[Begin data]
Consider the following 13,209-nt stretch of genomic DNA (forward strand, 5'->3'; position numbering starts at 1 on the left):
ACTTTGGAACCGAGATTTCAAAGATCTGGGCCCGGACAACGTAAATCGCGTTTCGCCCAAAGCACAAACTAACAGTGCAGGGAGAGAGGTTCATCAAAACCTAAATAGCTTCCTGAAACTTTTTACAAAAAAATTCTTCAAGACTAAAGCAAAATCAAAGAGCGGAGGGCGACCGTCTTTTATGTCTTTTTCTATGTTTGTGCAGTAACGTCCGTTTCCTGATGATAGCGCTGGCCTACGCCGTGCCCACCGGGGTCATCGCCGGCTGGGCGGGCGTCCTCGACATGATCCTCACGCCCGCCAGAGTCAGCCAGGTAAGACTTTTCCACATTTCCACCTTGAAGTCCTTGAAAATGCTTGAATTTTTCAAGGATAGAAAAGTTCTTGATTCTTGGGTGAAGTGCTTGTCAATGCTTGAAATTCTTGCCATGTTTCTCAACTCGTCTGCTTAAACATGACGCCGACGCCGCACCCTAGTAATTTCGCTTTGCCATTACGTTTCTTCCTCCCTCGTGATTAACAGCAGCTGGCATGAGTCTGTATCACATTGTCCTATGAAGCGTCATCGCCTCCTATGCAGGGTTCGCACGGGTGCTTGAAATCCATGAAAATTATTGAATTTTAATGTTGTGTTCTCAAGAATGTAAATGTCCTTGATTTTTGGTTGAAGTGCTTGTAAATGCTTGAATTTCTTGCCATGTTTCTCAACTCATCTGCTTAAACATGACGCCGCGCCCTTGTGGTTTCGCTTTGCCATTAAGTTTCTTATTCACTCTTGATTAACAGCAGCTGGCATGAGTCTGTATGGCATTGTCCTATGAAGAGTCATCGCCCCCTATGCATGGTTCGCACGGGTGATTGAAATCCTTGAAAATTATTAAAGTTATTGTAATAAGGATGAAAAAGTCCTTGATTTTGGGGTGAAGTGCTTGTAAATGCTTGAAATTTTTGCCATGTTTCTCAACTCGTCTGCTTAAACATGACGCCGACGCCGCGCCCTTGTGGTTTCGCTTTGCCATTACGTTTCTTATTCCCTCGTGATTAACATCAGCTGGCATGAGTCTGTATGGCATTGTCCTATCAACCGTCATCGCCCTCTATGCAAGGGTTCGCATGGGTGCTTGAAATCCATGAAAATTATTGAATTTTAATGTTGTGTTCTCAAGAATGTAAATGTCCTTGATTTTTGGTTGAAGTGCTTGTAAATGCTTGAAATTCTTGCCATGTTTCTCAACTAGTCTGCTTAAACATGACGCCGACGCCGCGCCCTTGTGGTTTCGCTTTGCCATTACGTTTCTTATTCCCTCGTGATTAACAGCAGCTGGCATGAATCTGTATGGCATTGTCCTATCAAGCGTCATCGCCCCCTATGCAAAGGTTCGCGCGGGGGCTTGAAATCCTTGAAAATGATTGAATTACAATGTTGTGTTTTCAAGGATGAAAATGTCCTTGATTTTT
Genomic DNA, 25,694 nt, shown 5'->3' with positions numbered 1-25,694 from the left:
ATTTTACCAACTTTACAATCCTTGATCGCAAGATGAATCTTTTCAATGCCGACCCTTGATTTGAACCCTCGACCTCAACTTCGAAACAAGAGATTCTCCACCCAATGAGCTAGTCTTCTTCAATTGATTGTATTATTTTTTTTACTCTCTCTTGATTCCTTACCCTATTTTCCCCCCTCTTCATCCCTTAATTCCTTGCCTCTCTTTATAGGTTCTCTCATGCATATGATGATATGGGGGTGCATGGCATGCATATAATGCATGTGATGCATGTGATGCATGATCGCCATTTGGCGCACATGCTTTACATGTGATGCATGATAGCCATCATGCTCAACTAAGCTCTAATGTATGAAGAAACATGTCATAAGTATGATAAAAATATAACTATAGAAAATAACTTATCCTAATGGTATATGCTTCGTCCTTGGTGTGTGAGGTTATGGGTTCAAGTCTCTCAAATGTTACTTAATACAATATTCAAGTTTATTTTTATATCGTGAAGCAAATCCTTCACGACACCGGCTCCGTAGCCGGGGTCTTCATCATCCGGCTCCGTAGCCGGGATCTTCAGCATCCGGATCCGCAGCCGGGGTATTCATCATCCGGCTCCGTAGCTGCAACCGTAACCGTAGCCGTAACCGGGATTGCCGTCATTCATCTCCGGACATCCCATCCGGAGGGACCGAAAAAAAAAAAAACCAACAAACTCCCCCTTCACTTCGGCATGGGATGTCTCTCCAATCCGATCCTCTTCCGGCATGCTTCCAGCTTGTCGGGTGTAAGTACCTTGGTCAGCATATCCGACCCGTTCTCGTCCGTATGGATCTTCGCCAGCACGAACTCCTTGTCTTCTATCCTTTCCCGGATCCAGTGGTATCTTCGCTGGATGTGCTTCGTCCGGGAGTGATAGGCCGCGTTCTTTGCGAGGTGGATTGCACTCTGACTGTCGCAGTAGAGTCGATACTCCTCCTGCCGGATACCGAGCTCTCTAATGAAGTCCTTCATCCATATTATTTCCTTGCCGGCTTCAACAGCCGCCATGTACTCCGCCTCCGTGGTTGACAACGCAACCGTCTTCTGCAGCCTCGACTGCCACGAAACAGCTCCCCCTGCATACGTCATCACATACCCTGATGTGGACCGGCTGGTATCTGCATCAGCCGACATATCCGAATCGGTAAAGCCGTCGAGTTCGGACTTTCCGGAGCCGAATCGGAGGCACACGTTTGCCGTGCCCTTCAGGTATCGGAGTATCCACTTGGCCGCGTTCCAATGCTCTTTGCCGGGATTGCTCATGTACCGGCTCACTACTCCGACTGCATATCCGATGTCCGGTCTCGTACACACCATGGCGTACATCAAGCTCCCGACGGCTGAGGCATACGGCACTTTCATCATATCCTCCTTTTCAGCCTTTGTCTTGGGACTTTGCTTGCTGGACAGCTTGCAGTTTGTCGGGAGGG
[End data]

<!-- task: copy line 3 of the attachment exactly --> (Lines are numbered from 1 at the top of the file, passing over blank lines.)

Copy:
Genomic DNA, 25,694 nt, shown 5'->3' with positions numbered 1-25,694 from the left: